Two mural projects have recently been installed in KC Parks Community Centers as part of the MAPIT (Mural Arts Program Inspiring Transformation) program. MAPIT is an innovative program centered on the belief that art has the power to serve as an agent for benevolent social change.
Mother Winter, by artist Phil “Sike” Shafer and his apprentice has been installed in KC North Community Centers. The mural covers approximately 280 square feet of an interior wall of the community center. Mr. Shafer is a graduate of the Kansas City Art Institute and implements mural projects to transform bland surfaces with colorful, positive and uplifting imagery. A reception and official unveiling took place on April 10.
Coming Home to Brush Creek, by artist Robin Case and her apprentice has been installed at Brush Creek Community Center. The mural covers approximately 350 square feet of an interior wall of the community center. In addition to creating interior murals, Ms. Chase also teaches. She has taught workshops through Synergy House, Kansas City Young Audiences, and Grandview High School. A reception and offical unveiling will take place on April 20.
With leadership from Councilman Scott Wagner’s office, MAPIT is a growing collaborative coalition of community organizations including the KCMO Municipal Art Commission, KC Parks, Mattie Rhodes, ArtsTech, the Kansas City Art Institute, the Full Employment Council, the KCMO School District and others.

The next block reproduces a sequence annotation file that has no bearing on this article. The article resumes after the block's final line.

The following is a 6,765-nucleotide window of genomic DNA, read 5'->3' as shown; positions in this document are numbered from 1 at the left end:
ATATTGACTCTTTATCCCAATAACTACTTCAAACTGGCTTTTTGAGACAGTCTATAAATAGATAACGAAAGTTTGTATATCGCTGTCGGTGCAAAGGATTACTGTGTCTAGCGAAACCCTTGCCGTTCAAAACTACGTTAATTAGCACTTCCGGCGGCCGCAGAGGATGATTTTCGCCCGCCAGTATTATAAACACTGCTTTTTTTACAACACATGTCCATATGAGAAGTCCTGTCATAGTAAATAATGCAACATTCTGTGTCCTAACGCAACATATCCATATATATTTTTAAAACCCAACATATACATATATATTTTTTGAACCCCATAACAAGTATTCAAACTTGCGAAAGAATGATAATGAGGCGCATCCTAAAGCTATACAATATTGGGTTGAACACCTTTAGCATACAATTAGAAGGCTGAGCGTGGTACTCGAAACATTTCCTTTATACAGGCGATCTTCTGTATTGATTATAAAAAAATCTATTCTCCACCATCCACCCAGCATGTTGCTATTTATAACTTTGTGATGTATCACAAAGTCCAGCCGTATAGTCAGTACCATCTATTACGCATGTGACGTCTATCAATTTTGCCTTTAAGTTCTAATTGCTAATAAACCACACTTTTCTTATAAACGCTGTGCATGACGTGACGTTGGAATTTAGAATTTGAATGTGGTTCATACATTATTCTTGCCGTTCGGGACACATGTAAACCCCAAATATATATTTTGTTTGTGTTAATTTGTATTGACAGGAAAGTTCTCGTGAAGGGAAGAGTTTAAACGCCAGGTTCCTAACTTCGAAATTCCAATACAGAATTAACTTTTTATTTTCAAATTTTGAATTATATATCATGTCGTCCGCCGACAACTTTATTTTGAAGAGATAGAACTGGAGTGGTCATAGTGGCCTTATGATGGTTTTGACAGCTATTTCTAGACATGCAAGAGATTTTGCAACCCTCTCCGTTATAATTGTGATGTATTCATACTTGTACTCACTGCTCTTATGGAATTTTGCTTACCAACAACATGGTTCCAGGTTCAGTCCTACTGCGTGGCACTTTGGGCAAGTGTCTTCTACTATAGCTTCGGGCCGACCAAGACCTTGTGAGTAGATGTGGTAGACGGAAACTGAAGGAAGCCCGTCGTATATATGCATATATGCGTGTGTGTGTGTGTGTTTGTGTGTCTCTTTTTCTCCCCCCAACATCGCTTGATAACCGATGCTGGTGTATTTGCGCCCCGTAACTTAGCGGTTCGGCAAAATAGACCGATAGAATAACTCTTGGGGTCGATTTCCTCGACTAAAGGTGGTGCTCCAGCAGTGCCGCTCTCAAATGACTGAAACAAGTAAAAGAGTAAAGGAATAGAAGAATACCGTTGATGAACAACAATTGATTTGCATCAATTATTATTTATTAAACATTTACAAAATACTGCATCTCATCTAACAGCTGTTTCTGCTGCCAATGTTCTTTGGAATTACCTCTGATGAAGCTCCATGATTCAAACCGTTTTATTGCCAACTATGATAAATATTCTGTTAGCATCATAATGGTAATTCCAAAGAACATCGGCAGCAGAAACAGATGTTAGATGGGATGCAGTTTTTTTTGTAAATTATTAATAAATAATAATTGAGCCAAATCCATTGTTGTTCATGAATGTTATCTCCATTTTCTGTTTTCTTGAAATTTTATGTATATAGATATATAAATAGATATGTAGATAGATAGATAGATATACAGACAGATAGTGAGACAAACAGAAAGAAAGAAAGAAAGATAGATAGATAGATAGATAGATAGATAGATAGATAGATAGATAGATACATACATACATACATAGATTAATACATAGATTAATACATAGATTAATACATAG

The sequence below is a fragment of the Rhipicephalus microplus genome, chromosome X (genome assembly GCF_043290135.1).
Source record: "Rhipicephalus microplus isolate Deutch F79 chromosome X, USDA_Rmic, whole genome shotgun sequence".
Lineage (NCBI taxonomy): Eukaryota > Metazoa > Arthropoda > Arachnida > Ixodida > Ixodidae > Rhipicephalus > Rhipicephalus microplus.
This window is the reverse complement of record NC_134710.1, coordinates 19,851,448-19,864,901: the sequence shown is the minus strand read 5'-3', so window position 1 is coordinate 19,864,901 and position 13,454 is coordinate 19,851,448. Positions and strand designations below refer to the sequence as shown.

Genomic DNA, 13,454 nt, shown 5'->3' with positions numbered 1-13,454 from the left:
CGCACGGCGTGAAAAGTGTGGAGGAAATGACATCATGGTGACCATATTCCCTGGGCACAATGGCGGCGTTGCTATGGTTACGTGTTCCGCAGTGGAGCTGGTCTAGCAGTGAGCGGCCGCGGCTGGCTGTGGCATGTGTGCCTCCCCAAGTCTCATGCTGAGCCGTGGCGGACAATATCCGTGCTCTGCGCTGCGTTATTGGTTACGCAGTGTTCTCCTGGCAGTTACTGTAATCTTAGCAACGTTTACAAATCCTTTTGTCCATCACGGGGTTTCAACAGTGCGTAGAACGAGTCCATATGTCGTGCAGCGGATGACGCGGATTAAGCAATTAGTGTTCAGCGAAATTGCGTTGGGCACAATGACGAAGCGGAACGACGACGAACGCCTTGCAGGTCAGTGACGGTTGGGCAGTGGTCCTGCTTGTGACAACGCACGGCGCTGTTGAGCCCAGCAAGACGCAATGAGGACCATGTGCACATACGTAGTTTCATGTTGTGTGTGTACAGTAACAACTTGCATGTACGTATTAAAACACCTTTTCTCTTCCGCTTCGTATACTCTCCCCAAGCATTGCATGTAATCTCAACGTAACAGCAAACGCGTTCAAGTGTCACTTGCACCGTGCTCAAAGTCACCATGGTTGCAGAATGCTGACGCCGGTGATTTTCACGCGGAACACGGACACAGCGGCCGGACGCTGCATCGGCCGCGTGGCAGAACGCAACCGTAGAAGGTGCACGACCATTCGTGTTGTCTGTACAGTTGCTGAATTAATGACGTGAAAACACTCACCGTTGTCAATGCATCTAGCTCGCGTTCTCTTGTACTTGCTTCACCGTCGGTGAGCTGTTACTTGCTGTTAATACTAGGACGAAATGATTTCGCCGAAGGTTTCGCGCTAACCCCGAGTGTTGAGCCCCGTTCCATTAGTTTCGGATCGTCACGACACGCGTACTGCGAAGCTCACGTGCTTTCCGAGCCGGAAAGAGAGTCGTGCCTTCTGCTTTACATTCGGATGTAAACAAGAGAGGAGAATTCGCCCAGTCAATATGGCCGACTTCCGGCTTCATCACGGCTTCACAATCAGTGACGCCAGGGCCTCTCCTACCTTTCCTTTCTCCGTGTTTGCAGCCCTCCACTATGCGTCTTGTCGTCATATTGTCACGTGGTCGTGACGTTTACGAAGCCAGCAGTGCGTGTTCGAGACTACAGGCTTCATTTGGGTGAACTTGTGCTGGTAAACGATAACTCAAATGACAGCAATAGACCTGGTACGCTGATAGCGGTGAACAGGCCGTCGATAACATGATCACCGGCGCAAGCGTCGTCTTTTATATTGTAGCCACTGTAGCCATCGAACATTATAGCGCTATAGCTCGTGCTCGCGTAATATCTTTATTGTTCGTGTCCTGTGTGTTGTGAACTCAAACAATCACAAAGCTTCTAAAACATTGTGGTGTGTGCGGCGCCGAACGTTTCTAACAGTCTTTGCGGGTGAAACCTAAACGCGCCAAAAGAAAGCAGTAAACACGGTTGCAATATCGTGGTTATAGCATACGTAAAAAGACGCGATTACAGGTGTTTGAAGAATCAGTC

Community-based art projects are inherent social change agents and the benefits of creating a mural through an active, progressive experience with a rigorous, mentor based curriculum are significant. Creating Community-based art in the public realm often provides community healing, inspiration, education, and mutual understanding―culminating in a higher sense of appreciation, respect for oneself and community.
- Deter and mitigate tagging and unwanted graffiti
- Unite artists and communities through collaborative process
- Increased awareness about unique neighborhood and individual culture
- Art Education
- Personal and professional development
- Personal growth and leadership
- Positive self-expression and self esteem
- Sense of ownership – Respect for self, peers and community
- Job opportunity
- Real-world professional skills and experience for future endeavors
Not only will the youth research and learn about community themes for inspiration, the new muralists will learn the nuts and bolts of proper mural technique: how designing a mural differs from designing a painting, proper use of painting tools, working with acrylic paint, color mixing, composition, gridding and scaling a drawing. A mural project also teaches teamwork, cooperative learning, healthy conflict resolution, compromise, public presentation skills, research skills, self-promotion, and community outreach.
Themes and Topics
Through community input, murals are often based upon a range of themes and topics related to community culture and related impact; both positive and negative. Among many, topics range from improving social and communal needs, unique place-making, history, diversity, memorializing and just plain fun.